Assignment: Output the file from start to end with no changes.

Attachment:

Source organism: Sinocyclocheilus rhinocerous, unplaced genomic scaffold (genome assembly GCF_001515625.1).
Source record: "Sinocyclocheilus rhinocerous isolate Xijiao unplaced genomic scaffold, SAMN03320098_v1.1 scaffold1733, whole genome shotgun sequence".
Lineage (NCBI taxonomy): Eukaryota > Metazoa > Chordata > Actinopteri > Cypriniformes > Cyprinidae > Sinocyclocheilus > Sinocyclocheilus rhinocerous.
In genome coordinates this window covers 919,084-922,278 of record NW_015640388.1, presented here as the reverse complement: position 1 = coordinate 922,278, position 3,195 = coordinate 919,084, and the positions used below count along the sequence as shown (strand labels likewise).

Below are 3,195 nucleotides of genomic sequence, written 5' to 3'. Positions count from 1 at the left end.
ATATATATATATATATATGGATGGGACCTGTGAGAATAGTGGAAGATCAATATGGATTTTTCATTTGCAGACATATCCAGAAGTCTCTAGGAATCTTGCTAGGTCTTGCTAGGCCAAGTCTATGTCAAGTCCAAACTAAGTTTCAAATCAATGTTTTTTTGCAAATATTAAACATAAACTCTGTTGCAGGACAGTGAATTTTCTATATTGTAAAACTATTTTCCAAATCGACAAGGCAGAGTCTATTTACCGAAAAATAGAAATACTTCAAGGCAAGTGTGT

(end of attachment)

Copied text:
Source organism: Sinocyclocheilus rhinocerous, unplaced genomic scaffold (genome assembly GCF_001515625.1).
Source record: "Sinocyclocheilus rhinocerous isolate Xijiao unplaced genomic scaffold, SAMN03320098_v1.1 scaffold1733, whole genome shotgun sequence".
Lineage (NCBI taxonomy): Eukaryota > Metazoa > Chordata > Actinopteri > Cypriniformes > Cyprinidae > Sinocyclocheilus > Sinocyclocheilus rhinocerous.
In genome coordinates this window covers 919,084-922,278 of record NW_015640388.1, presented here as the reverse complement: position 1 = coordinate 922,278, position 3,195 = coordinate 919,084, and the positions used below count along the sequence as shown (strand labels likewise).

Below are 3,195 nucleotides of genomic sequence, written 5' to 3'. Positions count from 1 at the left end.
ATATATATATATATATATGGATGGGACCTGTGAGAATAGTGGAAGATCAATATGGATTTTTCATTTGCAGACATATCCAGAAGTCTCTAGGAATCTTGCTAGGTCTTGCTAGGCCAAGTCTATGTCAAGTCCAAACTAAGTTTCAAATCAATGTTTTTTTGCAAATATTAAACATAAACTCTGTTGCAGGACAGTGAATTTTCTATATTGTAAAACTATTTTCCAAATCGACAAGGCAGAGTCTATTTACCGAAAAATAGAAATACTTCAAGGCAAGTGTGT